Responder #3: I think for me the work is rewarding. Nowhere else out of college will you get a better corporate experience. The work will always be challenging and you’re going to be working with some of the brightest people. This fosters a competitive environment in which you are almost forced to grow professionally on a daily basis.
I think that’s one of the main reasons I want to come to New York: the competition. One of the great advantages working out of New York is the networking opportunities available with so many bright, hard-working young professionals around. Chicago will always be my home, but New York is the center of the financial world and I want to get the best experience possible.
I can be successful in investment banking because I have a “whatever it takes” attitude. In many ways it can be inconvenient and draining to do so, but it’s been ingrained in my head to have an entrepreneurial mindset and to do whatever it takes to get the job done.
I had my first work internship with a paint company, during my freshman year of college. During the spring semester, interns were expected to go to their hometown once a week or once every two weeks in order to have enough time to do marketing and sales work. Obviously for freshmen in college, this can be very taxing. I knew it was going to be tough, but I tried to dedicate as much time to the program as possible. Some weeks I went home twice a week if I had to get marketing work done for the company. It was through this experience that I learned how hard I can work when I’m put to the test. I believe I can be successful in investment banking because I’m a grinder who will do whatever it takes, whenever it takes.
Importantly, as I to go into banking, I know what I am getting myself into. I know the grueling hours; I know what level of work is expected of me. This isn’t a position I am applying for simply because I “see the dollar signs.” I know banking could be an invaluable experience that would help set me on the right course for professional success in the future.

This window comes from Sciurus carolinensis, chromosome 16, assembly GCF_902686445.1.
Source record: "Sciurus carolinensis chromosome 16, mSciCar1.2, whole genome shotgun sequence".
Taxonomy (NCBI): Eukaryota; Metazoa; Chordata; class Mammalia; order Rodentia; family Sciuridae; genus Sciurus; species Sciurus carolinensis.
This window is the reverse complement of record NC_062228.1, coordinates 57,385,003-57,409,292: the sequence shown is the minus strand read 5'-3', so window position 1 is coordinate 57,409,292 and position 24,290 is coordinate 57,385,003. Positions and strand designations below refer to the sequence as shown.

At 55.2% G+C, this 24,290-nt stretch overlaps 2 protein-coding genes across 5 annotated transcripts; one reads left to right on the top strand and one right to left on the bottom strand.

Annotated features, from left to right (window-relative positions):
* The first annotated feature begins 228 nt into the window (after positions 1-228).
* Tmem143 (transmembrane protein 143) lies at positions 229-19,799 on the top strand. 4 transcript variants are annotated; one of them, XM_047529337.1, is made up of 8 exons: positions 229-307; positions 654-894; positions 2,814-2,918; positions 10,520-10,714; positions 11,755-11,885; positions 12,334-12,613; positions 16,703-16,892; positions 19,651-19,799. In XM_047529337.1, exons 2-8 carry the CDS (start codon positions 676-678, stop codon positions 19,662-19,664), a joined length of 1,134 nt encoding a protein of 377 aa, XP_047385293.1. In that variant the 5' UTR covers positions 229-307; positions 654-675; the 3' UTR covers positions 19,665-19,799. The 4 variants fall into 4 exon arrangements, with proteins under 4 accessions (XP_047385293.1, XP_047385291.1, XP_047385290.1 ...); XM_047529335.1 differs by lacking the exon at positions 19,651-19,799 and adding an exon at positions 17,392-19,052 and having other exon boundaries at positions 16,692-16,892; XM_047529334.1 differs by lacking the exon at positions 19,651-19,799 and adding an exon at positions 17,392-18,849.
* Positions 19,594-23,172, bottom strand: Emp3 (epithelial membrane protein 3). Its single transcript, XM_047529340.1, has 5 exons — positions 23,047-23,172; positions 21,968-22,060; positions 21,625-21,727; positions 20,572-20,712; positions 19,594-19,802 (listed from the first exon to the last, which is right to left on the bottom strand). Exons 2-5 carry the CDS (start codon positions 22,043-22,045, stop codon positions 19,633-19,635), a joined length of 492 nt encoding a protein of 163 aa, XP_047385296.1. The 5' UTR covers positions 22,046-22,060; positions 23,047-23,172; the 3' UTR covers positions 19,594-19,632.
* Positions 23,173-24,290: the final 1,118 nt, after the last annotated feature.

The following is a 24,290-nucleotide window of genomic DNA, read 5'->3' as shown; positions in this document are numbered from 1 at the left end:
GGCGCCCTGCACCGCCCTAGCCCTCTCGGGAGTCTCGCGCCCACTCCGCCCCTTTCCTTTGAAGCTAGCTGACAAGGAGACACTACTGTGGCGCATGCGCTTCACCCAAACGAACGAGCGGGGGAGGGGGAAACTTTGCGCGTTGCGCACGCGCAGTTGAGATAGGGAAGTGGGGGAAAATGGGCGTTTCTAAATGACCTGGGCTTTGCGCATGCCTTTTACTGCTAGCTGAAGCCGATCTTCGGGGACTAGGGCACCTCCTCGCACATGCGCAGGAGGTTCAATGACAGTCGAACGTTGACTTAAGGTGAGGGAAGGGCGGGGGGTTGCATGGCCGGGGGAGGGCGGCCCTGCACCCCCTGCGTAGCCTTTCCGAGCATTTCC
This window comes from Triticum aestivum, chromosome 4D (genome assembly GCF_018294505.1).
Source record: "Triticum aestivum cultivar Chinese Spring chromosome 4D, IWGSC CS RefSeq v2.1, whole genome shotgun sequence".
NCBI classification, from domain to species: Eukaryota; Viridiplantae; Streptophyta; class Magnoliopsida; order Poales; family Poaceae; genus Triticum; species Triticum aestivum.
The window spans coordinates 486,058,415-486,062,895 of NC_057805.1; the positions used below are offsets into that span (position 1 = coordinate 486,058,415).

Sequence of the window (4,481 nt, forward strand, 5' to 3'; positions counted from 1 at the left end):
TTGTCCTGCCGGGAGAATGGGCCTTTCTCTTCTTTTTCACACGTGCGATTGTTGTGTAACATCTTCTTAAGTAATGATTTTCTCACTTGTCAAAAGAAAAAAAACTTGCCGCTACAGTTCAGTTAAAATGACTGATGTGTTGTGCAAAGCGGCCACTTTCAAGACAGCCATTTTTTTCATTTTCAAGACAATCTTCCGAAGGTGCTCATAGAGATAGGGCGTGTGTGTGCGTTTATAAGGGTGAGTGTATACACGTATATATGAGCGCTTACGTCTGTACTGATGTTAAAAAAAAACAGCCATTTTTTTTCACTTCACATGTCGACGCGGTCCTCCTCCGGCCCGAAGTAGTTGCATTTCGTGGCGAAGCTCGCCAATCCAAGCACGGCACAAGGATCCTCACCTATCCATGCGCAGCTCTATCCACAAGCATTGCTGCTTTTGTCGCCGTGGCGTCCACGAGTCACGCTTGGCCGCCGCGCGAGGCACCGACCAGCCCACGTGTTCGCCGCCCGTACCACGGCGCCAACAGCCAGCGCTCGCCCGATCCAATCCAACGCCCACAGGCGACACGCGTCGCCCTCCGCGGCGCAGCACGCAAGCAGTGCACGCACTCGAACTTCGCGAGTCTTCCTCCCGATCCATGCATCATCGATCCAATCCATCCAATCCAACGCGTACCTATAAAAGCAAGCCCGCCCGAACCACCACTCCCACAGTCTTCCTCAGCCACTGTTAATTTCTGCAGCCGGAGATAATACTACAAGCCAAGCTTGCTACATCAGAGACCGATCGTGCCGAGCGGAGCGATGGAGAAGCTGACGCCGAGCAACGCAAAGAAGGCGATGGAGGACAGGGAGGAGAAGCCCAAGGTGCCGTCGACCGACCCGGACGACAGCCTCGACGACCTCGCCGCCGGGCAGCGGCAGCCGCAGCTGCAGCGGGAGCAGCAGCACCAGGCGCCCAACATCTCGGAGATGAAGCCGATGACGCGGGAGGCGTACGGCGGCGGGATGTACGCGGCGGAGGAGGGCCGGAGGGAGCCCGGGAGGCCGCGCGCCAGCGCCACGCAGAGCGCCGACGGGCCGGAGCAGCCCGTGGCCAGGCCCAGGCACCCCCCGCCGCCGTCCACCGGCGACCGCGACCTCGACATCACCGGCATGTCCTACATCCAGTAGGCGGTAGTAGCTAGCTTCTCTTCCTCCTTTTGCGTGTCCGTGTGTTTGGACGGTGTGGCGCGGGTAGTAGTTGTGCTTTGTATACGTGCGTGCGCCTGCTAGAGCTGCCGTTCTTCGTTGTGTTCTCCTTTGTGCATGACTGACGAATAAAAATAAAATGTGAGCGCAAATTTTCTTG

Other important qualities for a banking analyst:
I know analysts are expected to go through 2 years of intensive finance boot camp. I expect the hours to be long, mostly doing financial modeling, making pitchbooks, doing due-diligence, and yet again having to reschedule plans with friends.
I like the prospect of getting the exposure to many professionals, industries, products, and concepts in a bulge bracket firm. I know that in that environment I’m going to get access to the best learning experience possible. Also, I like how (this particular bank) has both a more casual and entrepreneurial environment than many other banks. I also think that being in an Industry group, I will be able to get more exposure to a multitude of products. This is an important consideration for me.
NOTE: Make sure you know about the culture and philosophy of the bank you’re interviewing at! You want to express that you understand the firm/group’s view on this idea, and that with them you’ll be “working for the smartest people in banking, who will challenge you to learn more.
My #1 priority is to be in New York. My view is, “if I’m going to be working 90-100 hours a week, I want to be near my family and friends in NYC.” In addition, (this Middle Market bank) offers a unique experience, an opportunity to gain exposure to higher-level executives, and also more opportunities, if I work in the M&A group, to work on both buy-side and sell-side deals. That’s definitely something that is a key consideration for me. I want to work on deals that are really important to the people involved because it will give me the pressure to perform to the best of my ability—this is an important factor in the role I am seeking. Finally, I feel that with the long hours I am going to be working, I want to be working for a firm that I enjoy. The fact that (this bank) is rated as one of the “Best Companies to Work For” is definitely a plus.
I want to work for Goldman Sachs because I want the best overall experience possible. I want to work with people who are smarter than I am, so that I will be continually challenged to become better at what I do. Also, I believe that, hands down, Goldman Sachs would offer me the best deal experience. Goldman invented and has since revolutionized, many times over, what defines an “investment bank.” Only Goldman Sachs can offer a superior deal flow across all products and markets.
When it comes down to it, the work is rewarding and I enjoy it. My internship this summer definitely affirmed that I want to do investment banking at least for a couple of years. Although I will be making a 2-year sacrifice outside of work, I enjoy the challenge to execute and I can’t see my see myself working for a better firm than Goldman Sachs. This is a sacrifice I am most prepared to make for the sake of my career and professional development.
I had a great experience with Barclays. I worked with the Consumer Retail group in Chicago, and it was a very tight-knit group:
28 professionals including the Vice President and Managing Director. Though I enjoyed the experience and I got a glimpse of a variety of deals, it did not offer the extensive network of people that New York provides. I received an offer from the Energy group, but I know that if I instead work for Goldman Sachs, I’m going come out with a network of the best and brightest people on Wall Street.